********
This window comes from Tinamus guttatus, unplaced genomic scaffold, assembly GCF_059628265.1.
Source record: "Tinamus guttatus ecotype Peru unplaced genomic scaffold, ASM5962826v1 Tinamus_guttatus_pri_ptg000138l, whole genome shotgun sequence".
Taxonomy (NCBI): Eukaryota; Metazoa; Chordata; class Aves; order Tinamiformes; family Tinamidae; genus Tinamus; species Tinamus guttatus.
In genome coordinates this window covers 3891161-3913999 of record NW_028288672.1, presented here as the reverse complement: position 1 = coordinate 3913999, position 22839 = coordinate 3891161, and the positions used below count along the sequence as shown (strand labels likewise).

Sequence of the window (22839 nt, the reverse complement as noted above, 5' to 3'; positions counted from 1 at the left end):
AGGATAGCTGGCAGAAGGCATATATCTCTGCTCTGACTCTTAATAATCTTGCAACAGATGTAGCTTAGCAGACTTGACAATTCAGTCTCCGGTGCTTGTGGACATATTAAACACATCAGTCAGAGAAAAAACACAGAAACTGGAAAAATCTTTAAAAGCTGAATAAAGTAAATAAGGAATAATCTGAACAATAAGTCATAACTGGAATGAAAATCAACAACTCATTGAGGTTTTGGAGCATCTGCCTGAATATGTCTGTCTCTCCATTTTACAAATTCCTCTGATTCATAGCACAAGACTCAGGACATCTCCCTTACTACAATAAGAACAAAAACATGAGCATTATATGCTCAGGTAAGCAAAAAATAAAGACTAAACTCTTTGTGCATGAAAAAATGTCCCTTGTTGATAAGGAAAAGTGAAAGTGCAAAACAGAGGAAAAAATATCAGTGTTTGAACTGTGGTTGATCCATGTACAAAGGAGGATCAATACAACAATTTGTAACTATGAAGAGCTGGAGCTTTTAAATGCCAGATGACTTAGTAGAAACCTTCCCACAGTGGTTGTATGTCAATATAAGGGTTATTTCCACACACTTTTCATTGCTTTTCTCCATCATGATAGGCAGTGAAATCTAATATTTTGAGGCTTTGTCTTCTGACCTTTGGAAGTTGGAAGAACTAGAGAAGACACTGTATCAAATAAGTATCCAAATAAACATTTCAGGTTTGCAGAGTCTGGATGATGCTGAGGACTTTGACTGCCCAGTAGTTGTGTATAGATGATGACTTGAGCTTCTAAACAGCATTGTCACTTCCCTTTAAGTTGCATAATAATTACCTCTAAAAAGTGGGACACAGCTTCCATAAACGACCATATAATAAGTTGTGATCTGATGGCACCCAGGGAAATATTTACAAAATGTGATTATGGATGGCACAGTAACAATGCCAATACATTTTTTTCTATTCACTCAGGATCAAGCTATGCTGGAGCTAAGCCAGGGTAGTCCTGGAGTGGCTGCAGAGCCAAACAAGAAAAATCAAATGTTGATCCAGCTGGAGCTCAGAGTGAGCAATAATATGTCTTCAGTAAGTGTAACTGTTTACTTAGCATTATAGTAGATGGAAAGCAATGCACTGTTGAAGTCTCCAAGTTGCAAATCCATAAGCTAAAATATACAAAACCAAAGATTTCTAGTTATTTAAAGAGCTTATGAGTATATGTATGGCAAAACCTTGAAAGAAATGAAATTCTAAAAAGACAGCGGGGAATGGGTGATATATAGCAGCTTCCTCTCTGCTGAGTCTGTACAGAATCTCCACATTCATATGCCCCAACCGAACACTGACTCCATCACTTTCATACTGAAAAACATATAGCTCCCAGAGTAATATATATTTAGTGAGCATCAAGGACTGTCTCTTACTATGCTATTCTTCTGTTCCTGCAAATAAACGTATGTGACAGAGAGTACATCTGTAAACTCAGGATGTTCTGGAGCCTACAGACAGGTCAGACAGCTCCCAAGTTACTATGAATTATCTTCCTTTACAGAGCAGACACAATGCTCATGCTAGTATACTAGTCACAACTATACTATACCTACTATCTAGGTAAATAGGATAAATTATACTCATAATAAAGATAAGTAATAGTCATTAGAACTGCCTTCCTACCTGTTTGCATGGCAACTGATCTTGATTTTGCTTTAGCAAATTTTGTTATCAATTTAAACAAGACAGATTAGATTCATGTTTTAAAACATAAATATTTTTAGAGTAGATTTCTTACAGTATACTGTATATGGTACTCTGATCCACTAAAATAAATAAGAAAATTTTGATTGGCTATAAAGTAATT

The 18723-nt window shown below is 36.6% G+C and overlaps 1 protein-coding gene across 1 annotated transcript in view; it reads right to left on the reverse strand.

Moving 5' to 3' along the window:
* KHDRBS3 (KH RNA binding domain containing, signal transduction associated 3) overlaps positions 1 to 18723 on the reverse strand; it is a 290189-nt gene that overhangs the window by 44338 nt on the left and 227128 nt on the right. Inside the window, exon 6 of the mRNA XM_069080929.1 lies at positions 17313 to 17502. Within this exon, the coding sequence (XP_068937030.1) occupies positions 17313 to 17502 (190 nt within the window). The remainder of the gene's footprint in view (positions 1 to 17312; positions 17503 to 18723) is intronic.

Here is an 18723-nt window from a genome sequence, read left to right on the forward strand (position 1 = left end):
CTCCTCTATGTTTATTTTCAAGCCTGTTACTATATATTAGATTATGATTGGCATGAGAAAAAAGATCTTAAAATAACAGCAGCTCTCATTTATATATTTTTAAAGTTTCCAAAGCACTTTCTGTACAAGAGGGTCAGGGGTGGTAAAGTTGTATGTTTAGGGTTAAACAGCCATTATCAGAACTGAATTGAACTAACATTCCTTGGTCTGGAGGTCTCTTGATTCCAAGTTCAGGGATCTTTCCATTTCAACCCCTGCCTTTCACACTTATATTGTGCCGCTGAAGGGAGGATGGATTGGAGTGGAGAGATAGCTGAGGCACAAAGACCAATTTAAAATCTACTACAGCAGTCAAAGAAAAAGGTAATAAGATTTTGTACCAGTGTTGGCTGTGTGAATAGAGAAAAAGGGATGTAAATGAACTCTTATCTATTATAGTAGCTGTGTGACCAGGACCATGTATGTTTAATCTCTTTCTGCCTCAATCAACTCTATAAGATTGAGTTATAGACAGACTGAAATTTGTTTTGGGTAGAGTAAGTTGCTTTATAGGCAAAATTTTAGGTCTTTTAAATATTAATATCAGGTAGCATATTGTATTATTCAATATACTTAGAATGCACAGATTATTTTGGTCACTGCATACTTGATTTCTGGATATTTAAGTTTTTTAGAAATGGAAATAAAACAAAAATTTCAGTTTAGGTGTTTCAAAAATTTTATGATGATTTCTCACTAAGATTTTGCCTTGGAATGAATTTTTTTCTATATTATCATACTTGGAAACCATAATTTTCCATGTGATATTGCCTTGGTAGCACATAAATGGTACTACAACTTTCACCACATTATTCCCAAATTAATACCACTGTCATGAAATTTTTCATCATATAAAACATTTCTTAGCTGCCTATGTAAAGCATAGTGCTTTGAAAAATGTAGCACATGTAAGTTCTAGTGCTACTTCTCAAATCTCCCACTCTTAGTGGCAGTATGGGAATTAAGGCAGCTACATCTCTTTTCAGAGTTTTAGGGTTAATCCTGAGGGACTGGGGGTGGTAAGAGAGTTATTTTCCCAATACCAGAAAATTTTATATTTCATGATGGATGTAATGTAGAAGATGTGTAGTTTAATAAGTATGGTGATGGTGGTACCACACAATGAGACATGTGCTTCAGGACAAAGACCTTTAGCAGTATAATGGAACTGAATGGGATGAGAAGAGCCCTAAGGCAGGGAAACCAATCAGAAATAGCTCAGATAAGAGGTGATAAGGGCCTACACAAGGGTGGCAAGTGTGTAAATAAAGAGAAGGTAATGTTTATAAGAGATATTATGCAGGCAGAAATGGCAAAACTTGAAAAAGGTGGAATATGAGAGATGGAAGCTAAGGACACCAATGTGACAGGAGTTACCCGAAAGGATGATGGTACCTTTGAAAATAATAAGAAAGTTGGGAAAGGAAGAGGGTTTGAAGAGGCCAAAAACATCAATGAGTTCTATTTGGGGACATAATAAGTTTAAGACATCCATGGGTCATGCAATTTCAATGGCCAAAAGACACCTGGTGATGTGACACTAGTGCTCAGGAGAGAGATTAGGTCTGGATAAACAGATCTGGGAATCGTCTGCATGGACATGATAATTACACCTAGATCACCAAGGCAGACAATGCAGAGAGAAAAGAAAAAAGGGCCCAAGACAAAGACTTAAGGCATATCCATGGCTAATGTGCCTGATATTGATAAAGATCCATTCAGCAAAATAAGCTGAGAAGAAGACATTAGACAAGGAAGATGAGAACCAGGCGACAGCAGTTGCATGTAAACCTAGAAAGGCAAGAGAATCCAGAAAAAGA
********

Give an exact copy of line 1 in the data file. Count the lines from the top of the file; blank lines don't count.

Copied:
This window comes from Tinamus guttatus, unplaced genomic scaffold, assembly GCF_059628265.1.